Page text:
FRANCE: France vetoes neo-liberalism, US agenda
Ramzy Baroud

June 6, 2005

France`s unyielding repudiation of the proposed European Union constitution is a resounding reminder that the populace still possesses the power to defy political elitism with all of its economic dogmas; neo-liberalism being one of them.

True, there is a prevailing apprehension among the French regarding free-market, neo-liberal doctrines, which naturally leads to a decided rejection of globalization altogether, with its undoubted infringement upon the political sovereignty, economic independence and cultural uniqueness of every nation.

But one must also be reminded that it was France that earnestly promoted some form of European unification or another, starting in 1951 with the formation of the European Coal and Steel Community, followed by the signing of the Treaty of Rome in 1957, which in turn, evolved into the Maastricht Treaty (formally the Treaty on European Union) in 1992.

Indeed, France has remained at the forefront of efforts to mold Europe into a truly effective polity. But the May 29 vote changed so much, despite France`s assurances that its commitment to Europe is unmoved.

Several factors have contributed to the growing doubts among the French, which culminated into a solid vote against the constitution, signed by European heads of governments on October 29, 2004, a primary concern simply being the economics of the matter.

On May 1, 2004, 10 new members, by and large Eastern European countries, were taken into the European fold. Many of these new members suffered shattered economies and rushed to take advantage of the free flow of labor and other economic perks that accompany EU membership. While the move was good news for large businesses, ever eager to reduce overhead costs by employing cheap laborers with meager benefits and little expectations, it was a blow to an already struggling Western European job market.

Traditionally, the French economic system has been one of unconcealed governmental protectionism coupled with socialist ideals regarding the welfare of citizenry, leaving a comprehensible mark on various aspects of French life. The unprecedented one-time expansion of the union and the proposed EU constitution a few months later was a move, as perceived by many, toward unrestrained neo-liberal free-market policy, the antithesis of the aspirations of most French.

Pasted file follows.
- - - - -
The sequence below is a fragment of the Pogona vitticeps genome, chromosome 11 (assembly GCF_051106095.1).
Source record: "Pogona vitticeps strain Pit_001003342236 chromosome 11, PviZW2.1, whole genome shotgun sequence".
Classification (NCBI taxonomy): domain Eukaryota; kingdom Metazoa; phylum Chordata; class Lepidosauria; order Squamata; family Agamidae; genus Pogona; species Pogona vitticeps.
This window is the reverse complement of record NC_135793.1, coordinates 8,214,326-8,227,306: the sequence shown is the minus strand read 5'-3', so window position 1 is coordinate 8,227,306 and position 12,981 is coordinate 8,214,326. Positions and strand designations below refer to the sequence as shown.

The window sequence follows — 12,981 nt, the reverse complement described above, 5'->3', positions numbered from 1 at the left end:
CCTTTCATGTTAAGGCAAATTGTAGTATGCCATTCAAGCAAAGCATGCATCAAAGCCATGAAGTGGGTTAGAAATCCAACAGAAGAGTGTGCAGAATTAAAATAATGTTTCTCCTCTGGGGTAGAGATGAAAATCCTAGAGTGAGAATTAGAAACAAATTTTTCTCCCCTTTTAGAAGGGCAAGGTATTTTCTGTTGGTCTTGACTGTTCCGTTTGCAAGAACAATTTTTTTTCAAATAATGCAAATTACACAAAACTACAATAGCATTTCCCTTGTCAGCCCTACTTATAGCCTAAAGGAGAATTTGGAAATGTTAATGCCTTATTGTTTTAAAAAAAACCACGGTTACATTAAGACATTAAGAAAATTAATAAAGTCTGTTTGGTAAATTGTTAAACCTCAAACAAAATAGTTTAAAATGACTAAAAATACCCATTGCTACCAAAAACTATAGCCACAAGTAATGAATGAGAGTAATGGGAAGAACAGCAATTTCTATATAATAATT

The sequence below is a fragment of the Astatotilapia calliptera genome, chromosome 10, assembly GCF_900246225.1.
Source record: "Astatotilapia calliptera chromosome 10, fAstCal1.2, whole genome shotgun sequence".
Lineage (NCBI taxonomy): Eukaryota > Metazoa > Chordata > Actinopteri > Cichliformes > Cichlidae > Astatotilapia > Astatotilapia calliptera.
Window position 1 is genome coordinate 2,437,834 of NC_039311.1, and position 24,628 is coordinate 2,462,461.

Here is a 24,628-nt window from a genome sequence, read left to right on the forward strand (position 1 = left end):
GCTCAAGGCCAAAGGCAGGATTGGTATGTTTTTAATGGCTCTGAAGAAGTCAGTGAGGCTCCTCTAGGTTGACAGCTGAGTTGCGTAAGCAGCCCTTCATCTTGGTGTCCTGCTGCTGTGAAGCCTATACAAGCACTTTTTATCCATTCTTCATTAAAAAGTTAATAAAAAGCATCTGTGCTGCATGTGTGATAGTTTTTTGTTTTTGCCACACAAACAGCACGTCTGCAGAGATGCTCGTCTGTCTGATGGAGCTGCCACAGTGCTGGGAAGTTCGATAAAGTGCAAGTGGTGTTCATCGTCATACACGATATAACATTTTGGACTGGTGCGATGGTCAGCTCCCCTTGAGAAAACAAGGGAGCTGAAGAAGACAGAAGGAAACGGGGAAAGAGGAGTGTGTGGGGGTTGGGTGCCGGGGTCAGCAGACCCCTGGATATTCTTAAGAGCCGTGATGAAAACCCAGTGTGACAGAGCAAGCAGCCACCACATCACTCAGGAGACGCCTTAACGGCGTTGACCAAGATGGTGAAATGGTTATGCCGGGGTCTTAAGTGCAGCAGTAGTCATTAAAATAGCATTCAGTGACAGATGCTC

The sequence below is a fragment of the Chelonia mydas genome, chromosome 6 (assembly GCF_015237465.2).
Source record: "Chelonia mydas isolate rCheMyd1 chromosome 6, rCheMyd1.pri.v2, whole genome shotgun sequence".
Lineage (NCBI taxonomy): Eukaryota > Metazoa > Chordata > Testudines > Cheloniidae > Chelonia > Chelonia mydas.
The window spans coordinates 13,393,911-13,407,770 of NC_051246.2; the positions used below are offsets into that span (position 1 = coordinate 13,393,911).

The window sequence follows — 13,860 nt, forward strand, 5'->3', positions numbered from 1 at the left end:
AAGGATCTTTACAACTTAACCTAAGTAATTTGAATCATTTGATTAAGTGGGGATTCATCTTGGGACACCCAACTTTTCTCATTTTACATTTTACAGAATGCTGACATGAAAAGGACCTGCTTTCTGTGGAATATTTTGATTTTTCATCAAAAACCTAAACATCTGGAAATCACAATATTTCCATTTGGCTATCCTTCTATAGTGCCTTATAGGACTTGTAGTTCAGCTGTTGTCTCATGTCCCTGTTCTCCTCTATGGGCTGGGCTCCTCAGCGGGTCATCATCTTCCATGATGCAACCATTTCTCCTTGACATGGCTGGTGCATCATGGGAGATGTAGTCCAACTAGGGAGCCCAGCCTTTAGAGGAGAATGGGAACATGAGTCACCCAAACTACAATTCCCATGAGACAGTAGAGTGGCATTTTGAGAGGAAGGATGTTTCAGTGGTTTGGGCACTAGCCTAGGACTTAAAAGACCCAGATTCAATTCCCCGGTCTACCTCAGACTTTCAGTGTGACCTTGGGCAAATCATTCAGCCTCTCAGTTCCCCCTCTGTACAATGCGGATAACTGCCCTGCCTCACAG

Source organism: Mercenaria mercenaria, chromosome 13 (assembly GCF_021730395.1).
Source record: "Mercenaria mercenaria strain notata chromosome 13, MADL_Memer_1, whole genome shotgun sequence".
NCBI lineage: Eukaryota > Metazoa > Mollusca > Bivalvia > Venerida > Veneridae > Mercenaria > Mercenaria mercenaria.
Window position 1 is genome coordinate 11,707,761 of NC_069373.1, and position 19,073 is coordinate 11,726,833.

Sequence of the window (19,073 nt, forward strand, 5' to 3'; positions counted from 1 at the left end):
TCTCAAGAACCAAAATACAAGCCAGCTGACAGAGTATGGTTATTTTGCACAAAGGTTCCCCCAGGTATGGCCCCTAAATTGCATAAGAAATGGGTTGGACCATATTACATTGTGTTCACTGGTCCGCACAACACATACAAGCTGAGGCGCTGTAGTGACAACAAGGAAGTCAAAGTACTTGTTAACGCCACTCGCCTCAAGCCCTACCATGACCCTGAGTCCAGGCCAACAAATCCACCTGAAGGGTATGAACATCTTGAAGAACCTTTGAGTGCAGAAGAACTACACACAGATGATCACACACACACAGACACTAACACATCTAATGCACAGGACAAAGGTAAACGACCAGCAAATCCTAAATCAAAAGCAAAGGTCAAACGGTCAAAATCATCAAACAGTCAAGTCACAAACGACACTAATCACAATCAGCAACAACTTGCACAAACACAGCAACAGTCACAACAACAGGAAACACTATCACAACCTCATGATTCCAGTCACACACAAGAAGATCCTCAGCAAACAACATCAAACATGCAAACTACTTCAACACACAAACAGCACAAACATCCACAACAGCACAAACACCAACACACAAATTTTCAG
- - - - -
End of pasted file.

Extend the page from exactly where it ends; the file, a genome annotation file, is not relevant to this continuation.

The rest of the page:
But neo-liberalism and globalization didn`t only undercut France`s economic distinctiveness; it also threatened the country`s political prominence and efficacy.

France has for long seen itself as the center of a free and independent Europe. It has labored to demonstrate that Europe is no longer an instrument in the United States` foreign policy agenda, nor is it a middleman between the US government and its foes, as Britain`s Tony Blair has supposedly suggested. Thus, French President Jacques Chirac has toiled to achieve, not simply a united Europe, but a self-determining Europe.

Initially, the Bush administration sought to engineer a rift in the European camp. Its efforts galvanized before and immediately after its invasion of Iraq in March 2003. It envisaged an `old Europe` and a newer one, with France at the helm of negligible countries, due to their strong anti-war stance.

But that failed miserably since France`s position revived confidence in its government. It fashioned a strongly articulated political stand around which European masses rallied. Without question it was the most critical and far-reaching European stand against US foreign policy since World War II.